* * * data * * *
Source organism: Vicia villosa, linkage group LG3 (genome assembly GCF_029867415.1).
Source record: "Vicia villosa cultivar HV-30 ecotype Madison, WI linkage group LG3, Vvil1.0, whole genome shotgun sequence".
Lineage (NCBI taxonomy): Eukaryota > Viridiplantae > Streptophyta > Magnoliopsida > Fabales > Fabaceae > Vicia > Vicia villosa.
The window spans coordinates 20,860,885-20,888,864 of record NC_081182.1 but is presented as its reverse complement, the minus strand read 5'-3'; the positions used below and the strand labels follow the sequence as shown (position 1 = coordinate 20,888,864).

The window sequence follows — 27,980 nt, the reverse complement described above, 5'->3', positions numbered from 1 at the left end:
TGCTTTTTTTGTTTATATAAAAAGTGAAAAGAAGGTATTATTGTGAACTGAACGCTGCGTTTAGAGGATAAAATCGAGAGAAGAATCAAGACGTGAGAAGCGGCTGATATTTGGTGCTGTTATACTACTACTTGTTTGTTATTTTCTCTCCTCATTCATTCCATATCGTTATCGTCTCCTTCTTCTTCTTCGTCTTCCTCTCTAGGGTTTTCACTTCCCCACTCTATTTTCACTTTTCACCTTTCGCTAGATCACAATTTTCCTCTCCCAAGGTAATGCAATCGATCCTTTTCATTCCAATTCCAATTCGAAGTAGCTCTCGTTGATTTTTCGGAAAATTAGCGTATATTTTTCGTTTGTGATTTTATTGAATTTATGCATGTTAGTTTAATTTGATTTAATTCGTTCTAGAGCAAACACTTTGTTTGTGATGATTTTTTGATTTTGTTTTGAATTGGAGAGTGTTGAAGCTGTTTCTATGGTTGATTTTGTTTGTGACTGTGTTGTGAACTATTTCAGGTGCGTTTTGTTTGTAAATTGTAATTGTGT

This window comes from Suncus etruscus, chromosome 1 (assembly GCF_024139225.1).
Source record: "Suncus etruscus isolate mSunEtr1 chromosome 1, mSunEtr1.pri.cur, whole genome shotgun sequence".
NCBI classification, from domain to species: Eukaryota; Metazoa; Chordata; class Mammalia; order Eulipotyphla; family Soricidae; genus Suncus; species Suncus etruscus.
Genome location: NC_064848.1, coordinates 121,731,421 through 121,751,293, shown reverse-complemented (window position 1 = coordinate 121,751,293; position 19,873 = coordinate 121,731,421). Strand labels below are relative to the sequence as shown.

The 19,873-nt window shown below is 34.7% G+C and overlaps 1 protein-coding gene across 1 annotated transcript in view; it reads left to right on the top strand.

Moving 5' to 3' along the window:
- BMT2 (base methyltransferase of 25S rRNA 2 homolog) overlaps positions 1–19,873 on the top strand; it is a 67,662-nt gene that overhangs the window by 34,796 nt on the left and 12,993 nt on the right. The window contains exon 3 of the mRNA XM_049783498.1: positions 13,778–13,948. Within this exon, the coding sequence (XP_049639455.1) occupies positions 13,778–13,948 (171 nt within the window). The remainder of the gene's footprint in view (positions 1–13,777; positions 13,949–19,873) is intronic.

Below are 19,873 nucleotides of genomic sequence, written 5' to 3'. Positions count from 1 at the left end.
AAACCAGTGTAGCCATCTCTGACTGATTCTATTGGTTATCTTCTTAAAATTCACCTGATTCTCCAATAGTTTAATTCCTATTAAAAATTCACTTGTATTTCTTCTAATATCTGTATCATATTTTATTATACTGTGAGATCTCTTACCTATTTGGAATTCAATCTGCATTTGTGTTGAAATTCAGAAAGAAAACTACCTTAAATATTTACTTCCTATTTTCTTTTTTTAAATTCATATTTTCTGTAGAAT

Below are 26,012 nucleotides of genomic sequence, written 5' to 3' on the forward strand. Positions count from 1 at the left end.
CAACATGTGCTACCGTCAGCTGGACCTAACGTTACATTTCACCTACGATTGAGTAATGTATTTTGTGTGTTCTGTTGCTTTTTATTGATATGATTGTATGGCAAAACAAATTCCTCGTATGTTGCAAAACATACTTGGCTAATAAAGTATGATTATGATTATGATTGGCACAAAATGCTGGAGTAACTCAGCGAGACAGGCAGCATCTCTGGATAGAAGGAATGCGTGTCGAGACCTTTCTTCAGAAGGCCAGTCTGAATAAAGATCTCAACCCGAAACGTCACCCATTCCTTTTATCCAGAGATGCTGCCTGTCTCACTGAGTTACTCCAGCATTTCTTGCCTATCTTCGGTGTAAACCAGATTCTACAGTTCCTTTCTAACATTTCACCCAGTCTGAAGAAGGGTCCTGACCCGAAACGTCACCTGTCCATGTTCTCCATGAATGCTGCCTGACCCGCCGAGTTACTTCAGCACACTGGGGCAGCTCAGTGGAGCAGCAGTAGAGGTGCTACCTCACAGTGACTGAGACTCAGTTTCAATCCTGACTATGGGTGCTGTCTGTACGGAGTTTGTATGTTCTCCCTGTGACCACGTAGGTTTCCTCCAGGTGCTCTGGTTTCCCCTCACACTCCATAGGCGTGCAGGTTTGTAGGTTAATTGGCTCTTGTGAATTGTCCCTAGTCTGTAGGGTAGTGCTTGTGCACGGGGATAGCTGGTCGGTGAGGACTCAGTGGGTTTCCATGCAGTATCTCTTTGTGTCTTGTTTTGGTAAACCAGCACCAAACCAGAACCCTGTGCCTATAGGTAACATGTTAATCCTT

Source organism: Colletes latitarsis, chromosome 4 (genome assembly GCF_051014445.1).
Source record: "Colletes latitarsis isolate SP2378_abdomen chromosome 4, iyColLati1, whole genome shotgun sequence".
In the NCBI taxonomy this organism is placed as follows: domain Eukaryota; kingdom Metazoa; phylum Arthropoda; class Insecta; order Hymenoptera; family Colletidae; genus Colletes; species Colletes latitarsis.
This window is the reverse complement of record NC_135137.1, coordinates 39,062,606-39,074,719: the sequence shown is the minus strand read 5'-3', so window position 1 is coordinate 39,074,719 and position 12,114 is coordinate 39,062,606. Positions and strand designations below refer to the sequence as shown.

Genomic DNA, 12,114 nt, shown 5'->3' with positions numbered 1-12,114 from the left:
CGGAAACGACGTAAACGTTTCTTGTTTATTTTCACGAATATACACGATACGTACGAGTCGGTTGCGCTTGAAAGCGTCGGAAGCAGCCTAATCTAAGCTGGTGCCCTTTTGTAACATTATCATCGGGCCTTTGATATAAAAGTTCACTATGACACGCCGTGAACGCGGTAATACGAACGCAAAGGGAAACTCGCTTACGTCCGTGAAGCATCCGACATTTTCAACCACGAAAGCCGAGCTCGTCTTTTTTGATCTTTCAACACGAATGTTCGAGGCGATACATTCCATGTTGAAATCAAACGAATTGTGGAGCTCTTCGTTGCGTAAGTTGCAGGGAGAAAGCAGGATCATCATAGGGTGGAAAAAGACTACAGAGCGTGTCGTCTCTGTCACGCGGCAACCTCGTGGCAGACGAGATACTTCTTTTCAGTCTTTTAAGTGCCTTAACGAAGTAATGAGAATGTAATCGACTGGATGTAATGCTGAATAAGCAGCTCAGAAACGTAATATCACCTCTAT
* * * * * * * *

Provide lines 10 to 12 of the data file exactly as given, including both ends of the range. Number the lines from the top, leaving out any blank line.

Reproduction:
Genome location: NC_064848.1, coordinates 121,731,421 through 121,751,293, shown reverse-complemented (window position 1 = coordinate 121,751,293; position 19,873 = coordinate 121,731,421). Strand labels below are relative to the sequence as shown.

The 19,873-nt window shown below is 34.7% G+C and overlaps 1 protein-coding gene across 1 annotated transcript in view; it reads left to right on the top strand.

Moving 5' to 3' along the window: